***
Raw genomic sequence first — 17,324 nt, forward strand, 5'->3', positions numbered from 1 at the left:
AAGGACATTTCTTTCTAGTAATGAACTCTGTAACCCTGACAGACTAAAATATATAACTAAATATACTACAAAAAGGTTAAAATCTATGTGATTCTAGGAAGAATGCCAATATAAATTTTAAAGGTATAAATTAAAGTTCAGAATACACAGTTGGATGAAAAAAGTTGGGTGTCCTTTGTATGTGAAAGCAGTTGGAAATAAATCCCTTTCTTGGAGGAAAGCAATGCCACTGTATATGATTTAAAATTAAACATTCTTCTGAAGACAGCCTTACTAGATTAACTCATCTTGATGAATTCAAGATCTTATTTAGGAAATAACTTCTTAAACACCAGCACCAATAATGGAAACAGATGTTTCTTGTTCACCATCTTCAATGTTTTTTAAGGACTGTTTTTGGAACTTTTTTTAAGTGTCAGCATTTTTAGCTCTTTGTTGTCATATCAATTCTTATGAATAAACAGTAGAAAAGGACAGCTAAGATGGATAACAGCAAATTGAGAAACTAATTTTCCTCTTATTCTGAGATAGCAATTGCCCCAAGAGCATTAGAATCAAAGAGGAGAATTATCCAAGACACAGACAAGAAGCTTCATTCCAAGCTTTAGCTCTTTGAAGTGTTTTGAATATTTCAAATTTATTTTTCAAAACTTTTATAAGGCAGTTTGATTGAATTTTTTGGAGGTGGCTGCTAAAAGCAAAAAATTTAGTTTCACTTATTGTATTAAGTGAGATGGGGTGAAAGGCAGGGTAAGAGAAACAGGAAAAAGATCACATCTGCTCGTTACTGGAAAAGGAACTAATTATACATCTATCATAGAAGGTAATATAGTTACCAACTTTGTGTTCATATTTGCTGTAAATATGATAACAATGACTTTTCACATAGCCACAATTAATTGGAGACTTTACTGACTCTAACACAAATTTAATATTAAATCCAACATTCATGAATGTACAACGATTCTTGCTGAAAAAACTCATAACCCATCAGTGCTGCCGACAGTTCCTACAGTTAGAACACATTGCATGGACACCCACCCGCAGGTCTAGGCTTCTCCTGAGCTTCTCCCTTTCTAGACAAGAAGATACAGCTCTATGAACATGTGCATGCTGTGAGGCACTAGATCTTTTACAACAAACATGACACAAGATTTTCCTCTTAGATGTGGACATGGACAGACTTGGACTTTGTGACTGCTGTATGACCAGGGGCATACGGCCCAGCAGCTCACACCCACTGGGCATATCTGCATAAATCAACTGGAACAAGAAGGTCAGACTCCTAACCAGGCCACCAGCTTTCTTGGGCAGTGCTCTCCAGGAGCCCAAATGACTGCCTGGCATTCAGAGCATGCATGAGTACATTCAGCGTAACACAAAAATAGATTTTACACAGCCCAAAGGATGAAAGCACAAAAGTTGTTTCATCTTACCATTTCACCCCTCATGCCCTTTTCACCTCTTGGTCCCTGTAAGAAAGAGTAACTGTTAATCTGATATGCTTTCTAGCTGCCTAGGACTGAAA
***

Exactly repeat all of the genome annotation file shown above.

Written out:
Raw genomic sequence first — 17,324 nt, forward strand, 5'->3', positions numbered from 1 at the left:
AAGGACATTTCTTTCTAGTAATGAACTCTGTAACCCTGACAGACTAAAATATATAACTAAATATACTACAAAAAGGTTAAAATCTATGTGATTCTAGGAAGAATGCCAATATAAATTTTAAAGGTATAAATTAAAGTTCAGAATACACAGTTGGATGAAAAAAGTTGGGTGTCCTTTGTATGTGAAAGCAGTTGGAAATAAATCCCTTTCTTGGAGGAAAGCAATGCCACTGTATATGATTTAAAATTAAACATTCTTCTGAAGACAGCCTTACTAGATTAACTCATCTTGATGAATTCAAGATCTTATTTAGGAAATAACTTCTTAAACACCAGCACCAATAATGGAAACAGATGTTTCTTGTTCACCATCTTCAATGTTTTTTAAGGACTGTTTTTGGAACTTTTTTTAAGTGTCAGCATTTTTAGCTCTTTGTTGTCATATCAATTCTTATGAATAAACAGTAGAAAAGGACAGCTAAGATGGATAACAGCAAATTGAGAAACTAATTTTCCTCTTATTCTGAGATAGCAATTGCCCCAAGAGCATTAGAATCAAAGAGGAGAATTATCCAAGACACAGACAAGAAGCTTCATTCCAAGCTTTAGCTCTTTGAAGTGTTTTGAATATTTCAAATTTATTTTTCAAAACTTTTATAAGGCAGTTTGATTGAATTTTTTGGAGGTGGCTGCTAAAAGCAAAAAATTTAGTTTCACTTATTGTATTAAGTGAGATGGGGTGAAAGGCAGGGTAAGAGAAACAGGAAAAAGATCACATCTGCTCGTTACTGGAAAAGGAACTAATTATACATCTATCATAGAAGGTAATATAGTTACCAACTTTGTGTTCATATTTGCTGTAAATATGATAACAATGACTTTTCACATAGCCACAATTAATTGGAGACTTTACTGACTCTAACACAAATTTAATATTAAATCCAACATTCATGAATGTACAACGATTCTTGCTGAAAAAACTCATAACCCATCAGTGCTGCCGACAGTTCCTACAGTTAGAACACATTGCATGGACACCCACCCGCAGGTCTAGGCTTCTCCTGAGCTTCTCCCTTTCTAGACAAGAAGATACAGCTCTATGAACATGTGCATGCTGTGAGGCACTAGATCTTTTACAACAAACATGACACAAGATTTTCCTCTTAGATGTGGACATGGACAGACTTGGACTTTGTGACTGCTGTATGACCAGGGGCATACGGCCCAGCAGCTCACACCCACTGGGCATATCTGCATAAATCAACTGGAACAAGAAGGTCAGACTCCTAACCAGGCCACCAGCTTTCTTGGGCAGTGCTCTCCAGGAGCCCAAATGACTGCCTGGCATTCAGAGCATGCATGAGTACATTCAGCGTAACACAAAAATAGATTTTACACAGCCCAAAGGATGAAAGCACAAAAGTTGTTTCATCTTACCATTTCACCCCTCATGCCCTTTTCACCTCTTGGTCCCTGTAAGAAAGAGTAACTGTTAATCTGATATGCTTTCTAGCTGCCTAGGACTGAAA